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At the Water’s Edge – 6/3/2012

[This homily for our annual Music Sunday preceded our choir’s performance of John Rutter’s Deep River.]

There is a moment in every night, hours before the dawn, when the quiet of the dark is at its peak. A time when everyone who was ever going to sleep through this night has already gone to bed, and none of them are yet awake. A time when even the sleepless grow quiet, and the world itself seems to be alone with its thoughts and waiting. It is a moment most often experienced by folks who work the third shift, by the parents of crying children, and by people who are worried about what the morning holds for them.

In a few minutes, our choir will favor us with a cycle of songs drawing on biblical themes and images, some of which come from the Book of Joshua. For those of you who might appreciate a reminder, Joshua is the 6th book of the Hebrew Bible. Its story opens just after the death of Moses, who led the children of Israel out of slavery in Egypt, through forty years in the desert, to within sight of the promised land. Leadership has passed to Joshua, and at the start of the third chapter of the book named for him, he leads the people to the river Jordan. They have only to cross it, and they will be in Canaan, the land of milk and honey, the place of freedom they have been seeking for generations.

But before they cross over, the whole wandering lot of them spend the night camped out on the banks of the river. And so I have to imagine that there were a great many of that nation of former slaves who shared that night’s moment of utter quiet and uncertainty. Forty years and it comes to this: standing at the water’s edge, about to cross over. Who knows what tomorrow may bring?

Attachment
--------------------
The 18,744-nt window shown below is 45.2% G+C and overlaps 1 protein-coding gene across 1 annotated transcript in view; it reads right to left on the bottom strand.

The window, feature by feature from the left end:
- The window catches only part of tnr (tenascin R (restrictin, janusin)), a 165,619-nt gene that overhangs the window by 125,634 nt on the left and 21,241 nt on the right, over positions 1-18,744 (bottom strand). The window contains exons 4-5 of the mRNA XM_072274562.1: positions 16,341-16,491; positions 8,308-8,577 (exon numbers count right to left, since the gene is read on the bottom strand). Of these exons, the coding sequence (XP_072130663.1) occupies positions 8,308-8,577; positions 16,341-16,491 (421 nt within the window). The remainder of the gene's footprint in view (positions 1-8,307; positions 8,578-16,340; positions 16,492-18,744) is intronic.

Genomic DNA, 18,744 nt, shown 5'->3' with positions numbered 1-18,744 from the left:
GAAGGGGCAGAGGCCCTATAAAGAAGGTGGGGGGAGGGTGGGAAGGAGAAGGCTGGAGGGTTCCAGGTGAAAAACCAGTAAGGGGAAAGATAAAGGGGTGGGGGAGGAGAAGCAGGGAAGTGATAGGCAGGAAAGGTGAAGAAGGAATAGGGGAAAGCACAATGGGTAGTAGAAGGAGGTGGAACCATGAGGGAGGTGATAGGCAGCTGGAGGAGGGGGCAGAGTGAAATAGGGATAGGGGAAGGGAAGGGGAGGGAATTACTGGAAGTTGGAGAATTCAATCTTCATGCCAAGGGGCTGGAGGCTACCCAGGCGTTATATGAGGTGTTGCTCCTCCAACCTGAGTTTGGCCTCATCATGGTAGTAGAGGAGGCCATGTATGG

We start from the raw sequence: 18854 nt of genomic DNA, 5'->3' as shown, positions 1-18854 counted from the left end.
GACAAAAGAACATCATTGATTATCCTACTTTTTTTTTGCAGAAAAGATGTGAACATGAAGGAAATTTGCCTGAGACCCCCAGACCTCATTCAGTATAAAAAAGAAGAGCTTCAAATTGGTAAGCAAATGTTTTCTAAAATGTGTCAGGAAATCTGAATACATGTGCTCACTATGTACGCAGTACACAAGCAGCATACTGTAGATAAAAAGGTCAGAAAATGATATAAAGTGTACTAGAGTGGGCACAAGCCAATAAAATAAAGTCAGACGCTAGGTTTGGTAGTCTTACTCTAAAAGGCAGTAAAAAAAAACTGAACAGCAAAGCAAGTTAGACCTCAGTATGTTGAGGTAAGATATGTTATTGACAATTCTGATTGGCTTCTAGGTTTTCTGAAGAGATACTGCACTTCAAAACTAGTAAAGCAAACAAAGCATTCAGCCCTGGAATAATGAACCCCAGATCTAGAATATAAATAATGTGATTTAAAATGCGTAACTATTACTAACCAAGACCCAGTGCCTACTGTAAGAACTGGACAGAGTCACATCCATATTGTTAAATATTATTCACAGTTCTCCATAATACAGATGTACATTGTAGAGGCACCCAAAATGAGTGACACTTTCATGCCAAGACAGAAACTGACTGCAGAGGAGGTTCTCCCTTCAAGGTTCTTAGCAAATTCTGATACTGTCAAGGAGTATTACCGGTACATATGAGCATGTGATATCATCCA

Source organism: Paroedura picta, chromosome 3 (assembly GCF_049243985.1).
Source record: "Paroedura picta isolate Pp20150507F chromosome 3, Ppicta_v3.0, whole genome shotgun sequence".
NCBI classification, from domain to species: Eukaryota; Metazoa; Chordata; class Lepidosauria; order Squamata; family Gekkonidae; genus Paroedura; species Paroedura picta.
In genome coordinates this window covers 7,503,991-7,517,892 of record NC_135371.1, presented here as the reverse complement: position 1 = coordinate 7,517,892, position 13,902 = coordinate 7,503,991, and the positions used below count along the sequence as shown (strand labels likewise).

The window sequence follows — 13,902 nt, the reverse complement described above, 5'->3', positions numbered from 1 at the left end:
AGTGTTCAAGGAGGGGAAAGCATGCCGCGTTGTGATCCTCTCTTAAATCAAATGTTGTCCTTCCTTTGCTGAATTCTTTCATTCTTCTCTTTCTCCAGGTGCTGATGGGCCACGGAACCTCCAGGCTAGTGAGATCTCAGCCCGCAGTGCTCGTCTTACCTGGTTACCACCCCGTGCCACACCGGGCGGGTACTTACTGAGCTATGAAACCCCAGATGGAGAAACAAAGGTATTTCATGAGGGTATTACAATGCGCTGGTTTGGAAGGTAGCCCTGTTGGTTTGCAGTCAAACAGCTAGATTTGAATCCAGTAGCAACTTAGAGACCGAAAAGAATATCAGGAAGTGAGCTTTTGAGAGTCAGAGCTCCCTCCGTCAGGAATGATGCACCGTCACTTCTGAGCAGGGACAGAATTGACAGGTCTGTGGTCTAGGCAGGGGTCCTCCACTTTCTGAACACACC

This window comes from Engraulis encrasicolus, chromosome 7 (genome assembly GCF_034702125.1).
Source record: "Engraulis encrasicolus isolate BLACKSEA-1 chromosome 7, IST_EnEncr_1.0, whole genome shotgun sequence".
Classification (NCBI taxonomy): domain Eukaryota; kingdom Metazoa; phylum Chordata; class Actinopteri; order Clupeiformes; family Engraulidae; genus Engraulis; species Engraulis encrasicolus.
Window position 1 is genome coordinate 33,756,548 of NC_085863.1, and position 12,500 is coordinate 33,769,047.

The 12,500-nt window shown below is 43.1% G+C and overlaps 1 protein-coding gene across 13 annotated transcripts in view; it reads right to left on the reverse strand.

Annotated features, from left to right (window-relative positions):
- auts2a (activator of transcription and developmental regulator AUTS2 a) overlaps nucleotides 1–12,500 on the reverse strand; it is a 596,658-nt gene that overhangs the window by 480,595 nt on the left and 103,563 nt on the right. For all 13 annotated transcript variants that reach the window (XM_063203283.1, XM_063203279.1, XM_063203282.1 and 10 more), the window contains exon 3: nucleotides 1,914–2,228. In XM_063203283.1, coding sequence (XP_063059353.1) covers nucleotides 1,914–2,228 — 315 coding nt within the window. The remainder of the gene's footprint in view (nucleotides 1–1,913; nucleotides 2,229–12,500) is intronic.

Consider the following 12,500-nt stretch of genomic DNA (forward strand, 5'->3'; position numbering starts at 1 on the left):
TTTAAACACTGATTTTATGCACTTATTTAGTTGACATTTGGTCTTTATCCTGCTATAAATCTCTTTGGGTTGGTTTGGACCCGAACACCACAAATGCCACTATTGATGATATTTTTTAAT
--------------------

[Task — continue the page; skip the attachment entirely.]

Life holds many such moments, for each of us, when we find ourselves perched on the cusp of something hoped for, or feared, or both. Seeking a new job, or just giving up the current one. Beginning a new marriage, or ending an old one. Becoming a parent; enrolling in school; telling someone you love them; putting the bottle down – the more that the change matters, the more likely that it will wake you up in the night.

As much time and work as it took you just getting to that riverbank, it doesn’t make the crossing any easier. Because it’s not just milk and honey on the other side. When Joshua led the children of Israel across the Jordan they knew they were in for a fight, and the first stop on their itinerary was the city of Jericho, with its mighty walls. There is always a way forward, in every moment, but there are also a million ways to stand still: just keep quiet, or back down, numb yourself, and keep doing whatever you were doing, and being just as unhappy about it. You can only take that first step into the river when you are ready to reach out to the struggle ahead. When you can say, “Give me some new trouble; I’ve had enough of the old.”

Some of us here today are standing at the water’s edge, about to take some great risk, or not. And some of us are already in it up to the hip. And it might just be that one of us here today is exactly one footstep into the river, and it’s the step you took when you came through those doors this morning.

The songs we are about to hear come from the African American Spiritual cannon. The stories of the Hebrew Bible loom very large in that tradition because the experience of a people living in bondage seeking and ultimately winning freedom spoke profoundly to the everyday reality of human beings living in the inhuman institution of slavery in America. Crossing Jordan was a metaphor for the passage to the North, and often on to Canada, where the Fugitive Slave Act did not apply. Crossing any river, in fact, had benefit for a person escaping slavery because the water broke up your scent trail, and made it harder for the dogs to follow you on the other side. Things were a little different in the biblical story of Joshua, however. It is said that as the people entered the water, the river stopped flowing, and they walked across dry-footed.

So whenever you find yourself in such a predicament – when you wake in the quiet of the night and ask yourself, “Lord, is going forward any better than staying put?” – remember that you are not alone in that moment. Your problems may be personal, and no one else’s struggle identical to your own; but there are others, all over the world and stretching back long before Joshua, who looked out over their own rivers, and wondered about how they were ever going to make it on the other side. If your heart lies in another land; if there is only slavery in one place, and the possibility of freedom in another; if the only thing more frightening than pressing on is going back, then press on – with such courage and determination that the river had better get out of your way.


First Parish Church

225 Cabot St

Beverly, MA 01915


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